Lawyers Must Learn to Search
For as long as there has been civil discovery in lawsuits, litigators have had responsibility for the task of figuring out how to search for the documents responsive to an adversary's requests. As the amount of information available to companies and people explodes, however, that task has become more challenging. Last week, Steven C. Bennett, a partner with Jones Day who also teaches electronic discovery at Rutgers and New York Law School, wrote on tech news site Internet Revolution that despite numerous advances in conceptual and artificial intelligence methods for search, the legal community has to a large extent ignored these developments.
Bennett offers several reasons for this disconnect. Among other things he reminds us that, historically, discovery in litigation was conducted exclusively on paper, with documents reviewed by hand for relevance. He also notes that "the only search mechanisms generally taught in law
school concern closed sets of materials, i.e., judicial opinions and
other materials gathered by large publishing companies such as Westlaw or LexisNexis."
Bennett argues that those days may be gone, however, as courts have now suggested that expert assistance is required to formulate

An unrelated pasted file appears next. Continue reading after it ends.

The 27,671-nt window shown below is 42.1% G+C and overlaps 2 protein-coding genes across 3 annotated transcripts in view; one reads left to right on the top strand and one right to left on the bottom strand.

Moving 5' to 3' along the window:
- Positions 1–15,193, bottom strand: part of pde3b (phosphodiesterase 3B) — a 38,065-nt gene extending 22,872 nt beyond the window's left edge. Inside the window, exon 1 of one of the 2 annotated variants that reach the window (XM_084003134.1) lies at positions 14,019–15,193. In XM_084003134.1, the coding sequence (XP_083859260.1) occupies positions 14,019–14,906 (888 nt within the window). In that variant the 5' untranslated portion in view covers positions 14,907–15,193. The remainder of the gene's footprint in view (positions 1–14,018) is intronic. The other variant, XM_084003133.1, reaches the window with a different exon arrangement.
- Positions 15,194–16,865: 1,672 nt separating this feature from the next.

reasonable searches for purposes of discovery in litigation. Indeed, he cites U.S. District Judge Judge Facciola of the District of Columbia, who wrote last year that:
“Whether search terms or 'keywords'
will yield the information sought is a complicated question involving
the interplay, at least, of the sciences of computer technology,
statistics and linguistics. Given this complexity, for lawyers and
judges to dare opine that a certain search term or terms would be more
likely to produce information than the terms that were used is truly to
go where angels fear to tread. This topic is clearly beyond the ken of
a layman..." United States v. O’Keefe,
537 F.Supp.2d 14, 24 (D.D.C. 2008).
If there are law schools that have not yet begun to teach advanced search and information retrieval techniques, now may be the time to start.
Posted by Bruce Carton on September 22, 2009 at 04:32 PM | Permalink
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